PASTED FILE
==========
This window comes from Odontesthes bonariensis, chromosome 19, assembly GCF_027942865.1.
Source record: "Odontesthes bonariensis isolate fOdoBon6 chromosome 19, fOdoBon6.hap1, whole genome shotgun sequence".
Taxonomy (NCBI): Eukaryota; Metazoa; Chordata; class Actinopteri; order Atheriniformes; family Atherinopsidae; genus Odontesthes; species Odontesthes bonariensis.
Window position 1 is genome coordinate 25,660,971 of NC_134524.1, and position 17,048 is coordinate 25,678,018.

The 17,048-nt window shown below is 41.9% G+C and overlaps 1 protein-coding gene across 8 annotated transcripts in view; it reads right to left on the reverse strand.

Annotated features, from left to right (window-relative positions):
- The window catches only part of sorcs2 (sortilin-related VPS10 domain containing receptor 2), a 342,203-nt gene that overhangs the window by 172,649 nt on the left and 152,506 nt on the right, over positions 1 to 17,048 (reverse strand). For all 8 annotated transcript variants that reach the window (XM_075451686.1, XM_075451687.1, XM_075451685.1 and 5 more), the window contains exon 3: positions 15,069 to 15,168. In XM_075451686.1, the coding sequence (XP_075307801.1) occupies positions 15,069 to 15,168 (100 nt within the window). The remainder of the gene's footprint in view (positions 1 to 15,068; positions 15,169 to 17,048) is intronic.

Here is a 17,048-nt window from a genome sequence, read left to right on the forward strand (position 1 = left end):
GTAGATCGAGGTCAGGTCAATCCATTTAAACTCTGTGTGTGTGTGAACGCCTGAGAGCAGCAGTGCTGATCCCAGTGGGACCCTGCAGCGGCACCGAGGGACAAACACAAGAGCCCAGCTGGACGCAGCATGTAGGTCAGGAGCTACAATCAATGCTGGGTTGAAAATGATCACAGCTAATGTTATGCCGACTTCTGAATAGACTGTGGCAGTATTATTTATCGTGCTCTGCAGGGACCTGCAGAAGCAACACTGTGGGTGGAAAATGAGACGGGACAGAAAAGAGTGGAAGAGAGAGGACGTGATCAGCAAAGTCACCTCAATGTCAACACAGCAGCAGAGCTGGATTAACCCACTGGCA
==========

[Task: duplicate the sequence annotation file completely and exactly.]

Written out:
This window comes from Odontesthes bonariensis, chromosome 19, assembly GCF_027942865.1.
Source record: "Odontesthes bonariensis isolate fOdoBon6 chromosome 19, fOdoBon6.hap1, whole genome shotgun sequence".
Taxonomy (NCBI): Eukaryota; Metazoa; Chordata; class Actinopteri; order Atheriniformes; family Atherinopsidae; genus Odontesthes; species Odontesthes bonariensis.
Window position 1 is genome coordinate 25,660,971 of NC_134524.1, and position 17,048 is coordinate 25,678,018.

The 17,048-nt window shown below is 41.9% G+C and overlaps 1 protein-coding gene across 8 annotated transcripts in view; it reads right to left on the reverse strand.

Annotated features, from left to right (window-relative positions):
- The window catches only part of sorcs2 (sortilin-related VPS10 domain containing receptor 2), a 342,203-nt gene that overhangs the window by 172,649 nt on the left and 152,506 nt on the right, over positions 1 to 17,048 (reverse strand). For all 8 annotated transcript variants that reach the window (XM_075451686.1, XM_075451687.1, XM_075451685.1 and 5 more), the window contains exon 3: positions 15,069 to 15,168. In XM_075451686.1, the coding sequence (XP_075307801.1) occupies positions 15,069 to 15,168 (100 nt within the window). The remainder of the gene's footprint in view (positions 1 to 15,068; positions 15,169 to 17,048) is intronic.

Here is a 17,048-nt window from a genome sequence, read left to right on the forward strand (position 1 = left end):
GTAGATCGAGGTCAGGTCAATCCATTTAAACTCTGTGTGTGTGTGAACGCCTGAGAGCAGCAGTGCTGATCCCAGTGGGACCCTGCAGCGGCACCGAGGGACAAACACAAGAGCCCAGCTGGACGCAGCATGTAGGTCAGGAGCTACAATCAATGCTGGGTTGAAAATGATCACAGCTAATGTTATGCCGACTTCTGAATAGACTGTGGCAGTATTATTTATCGTGCTCTGCAGGGACCTGCAGAAGCAACACTGTGGGTGGAAAATGAGACGGGACAGAAAAGAGTGGAAGAGAGAGGACGTGATCAGCAAAGTCACCTCAATGTCAACACAGCAGCAGAGCTGGATTAACCCACTGGCA